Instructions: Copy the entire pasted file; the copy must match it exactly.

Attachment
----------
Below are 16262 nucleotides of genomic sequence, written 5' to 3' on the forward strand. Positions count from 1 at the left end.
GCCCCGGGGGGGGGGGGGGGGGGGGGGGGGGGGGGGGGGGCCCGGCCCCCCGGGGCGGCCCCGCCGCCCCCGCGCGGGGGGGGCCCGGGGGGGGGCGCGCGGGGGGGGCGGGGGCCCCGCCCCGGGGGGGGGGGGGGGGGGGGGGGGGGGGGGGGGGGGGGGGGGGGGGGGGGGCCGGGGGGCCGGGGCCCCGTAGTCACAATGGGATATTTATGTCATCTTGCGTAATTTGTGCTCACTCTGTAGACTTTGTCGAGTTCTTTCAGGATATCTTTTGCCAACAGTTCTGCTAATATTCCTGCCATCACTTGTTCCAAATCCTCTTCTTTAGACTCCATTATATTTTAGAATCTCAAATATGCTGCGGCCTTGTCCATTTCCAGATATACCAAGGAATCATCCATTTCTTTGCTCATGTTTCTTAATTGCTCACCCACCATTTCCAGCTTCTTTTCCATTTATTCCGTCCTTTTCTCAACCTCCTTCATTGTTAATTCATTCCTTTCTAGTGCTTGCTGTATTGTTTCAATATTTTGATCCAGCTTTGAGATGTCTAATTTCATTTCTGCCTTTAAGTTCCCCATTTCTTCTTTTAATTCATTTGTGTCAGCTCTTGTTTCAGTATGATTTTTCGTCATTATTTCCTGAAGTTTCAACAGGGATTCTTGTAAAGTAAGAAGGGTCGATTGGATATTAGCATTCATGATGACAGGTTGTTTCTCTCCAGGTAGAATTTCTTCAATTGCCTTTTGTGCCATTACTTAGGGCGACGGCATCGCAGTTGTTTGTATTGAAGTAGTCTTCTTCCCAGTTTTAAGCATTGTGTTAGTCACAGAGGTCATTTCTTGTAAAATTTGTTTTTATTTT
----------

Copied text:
Below are 16262 nucleotides of genomic sequence, written 5' to 3' on the forward strand. Positions count from 1 at the left end.
GCCCCGGGGGGGGGGGGGGGGGGGGGGGGGGGGGGGGGGGCCCGGCCCCCCGGGGCGGCCCCGCCGCCCCCGCGCGGGGGGGGCCCGGGGGGGGGCGCGCGGGGGGGGCGGGGGCCCCGCCCCGGGGGGGGGGGGGGGGGGGGGGGGGGGGGGGGGGGGGGGGGGGGGGGGGGGCCGGGGGGCCGGGGCCCCGTAGTCACAATGGGATATTTATGTCATCTTGCGTAATTTGTGCTCACTCTGTAGACTTTGTCGAGTTCTTTCAGGATATCTTTTGCCAACAGTTCTGCTAATATTCCTGCCATCACTTGTTCCAAATCCTCTTCTTTAGACTCCATTATATTTTAGAATCTCAAATATGCTGCGGCCTTGTCCATTTCCAGATATACCAAGGAATCATCCATTTCTTTGCTCATGTTTCTTAATTGCTCACCCACCATTTCCAGCTTCTTTTCCATTTATTCCGTCCTTTTCTCAACCTCCTTCATTGTTAATTCATTCCTTTCTAGTGCTTGCTGTATTGTTTCAATATTTTGATCCAGCTTTGAGATGTCTAATTTCATTTCTGCCTTTAAGTTCCCCATTTCTTCTTTTAATTCATTTGTGTCAGCTCTTGTTTCAGTATGATTTTTCGTCATTATTTCCTGAAGTTTCAACAGGGATTCTTGTAAAGTAAGAAGGGTCGATTGGATATTAGCATTCATGATGACAGGTTGTTTCTCTCCAGGTAGAATTTCTTCAATTGCCTTTTGTGCCATTACTTAGGGCGACGGCATCGCAGTTGTTTGTATTGAAGTAGTCTTCTTCCCAGTTTTAAGCATTGTGTTAGTCACAGAGGTCATTTCTTGTAAAATTTGTTTTTATTTT